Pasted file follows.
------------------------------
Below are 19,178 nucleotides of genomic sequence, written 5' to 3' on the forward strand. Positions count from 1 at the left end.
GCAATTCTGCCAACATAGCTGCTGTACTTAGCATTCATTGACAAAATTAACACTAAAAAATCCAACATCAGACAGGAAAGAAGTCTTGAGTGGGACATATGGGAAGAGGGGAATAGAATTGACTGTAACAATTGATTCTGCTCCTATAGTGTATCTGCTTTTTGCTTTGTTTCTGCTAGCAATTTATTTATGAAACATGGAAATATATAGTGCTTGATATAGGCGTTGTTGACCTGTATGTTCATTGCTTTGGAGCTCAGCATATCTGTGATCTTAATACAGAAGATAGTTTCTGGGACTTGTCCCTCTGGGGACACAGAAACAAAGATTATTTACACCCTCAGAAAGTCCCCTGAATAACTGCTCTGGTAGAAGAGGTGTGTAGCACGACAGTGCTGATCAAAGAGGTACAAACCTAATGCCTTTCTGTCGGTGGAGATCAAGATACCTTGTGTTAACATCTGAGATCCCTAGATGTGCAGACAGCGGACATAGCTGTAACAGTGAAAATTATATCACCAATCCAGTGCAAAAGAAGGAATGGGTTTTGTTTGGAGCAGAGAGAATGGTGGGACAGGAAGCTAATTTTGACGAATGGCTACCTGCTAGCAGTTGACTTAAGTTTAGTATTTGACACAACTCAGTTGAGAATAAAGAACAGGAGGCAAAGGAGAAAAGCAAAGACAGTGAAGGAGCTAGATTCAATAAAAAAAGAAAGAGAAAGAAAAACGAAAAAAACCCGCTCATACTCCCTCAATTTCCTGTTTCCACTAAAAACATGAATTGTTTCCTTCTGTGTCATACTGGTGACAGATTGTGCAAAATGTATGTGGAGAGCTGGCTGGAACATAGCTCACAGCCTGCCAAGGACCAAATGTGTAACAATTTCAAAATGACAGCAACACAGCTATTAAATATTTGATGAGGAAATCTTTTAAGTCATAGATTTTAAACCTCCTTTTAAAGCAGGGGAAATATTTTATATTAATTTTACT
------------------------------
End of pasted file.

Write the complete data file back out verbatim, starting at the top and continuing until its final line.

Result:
Below are 19,178 nucleotides of genomic sequence, written 5' to 3' on the forward strand. Positions count from 1 at the left end.
GCAATTCTGCCAACATAGCTGCTGTACTTAGCATTCATTGACAAAATTAACACTAAAAAATCCAACATCAGACAGGAAAGAAGTCTTGAGTGGGACATATGGGAAGAGGGGAATAGAATTGACTGTAACAATTGATTCTGCTCCTATAGTGTATCTGCTTTTTGCTTTGTTTCTGCTAGCAATTTATTTATGAAACATGGAAATATATAGTGCTTGATATAGGCGTTGTTGACCTGTATGTTCATTGCTTTGGAGCTCAGCATATCTGTGATCTTAATACAGAAGATAGTTTCTGGGACTTGTCCCTCTGGGGACACAGAAACAAAGATTATTTACACCCTCAGAAAGTCCCCTGAATAACTGCTCTGGTAGAAGAGGTGTGTAGCACGACAGTGCTGATCAAAGAGGTACAAACCTAATGCCTTTCTGTCGGTGGAGATCAAGATACCTTGTGTTAACATCTGAGATCCCTAGATGTGCAGACAGCGGACATAGCTGTAACAGTGAAAATTATATCACCAATCCAGTGCAAAAGAAGGAATGGGTTTTGTTTGGAGCAGAGAGAATGGTGGGACAGGAAGCTAATTTTGACGAATGGCTACCTGCTAGCAGTTGACTTAAGTTTAGTATTTGACACAACTCAGTTGAGAATAAAGAACAGGAGGCAAAGGAGAAAAGCAAAGACAGTGAAGGAGCTAGATTCAATAAAAAAAGAAAGAGAAAGAAAAACGAAAAAAACCCGCTCATACTCCCTCAATTTCCTGTTTCCACTAAAAACATGAATTGTTTCCTTCTGTGTCATACTGGTGACAGATTGTGCAAAATGTATGTGGAGAGCTGGCTGGAACATAGCTCACAGCCTGCCAAGGACCAAATGTGTAACAATTTCAAAATGACAGCAACACAGCTATTAAATATTTGATGAGGAAATCTTTTAAGTCATAGATTTTAAACCTCCTTTTAAAGCAGGGGAAATATTTTATATTAATTTTACT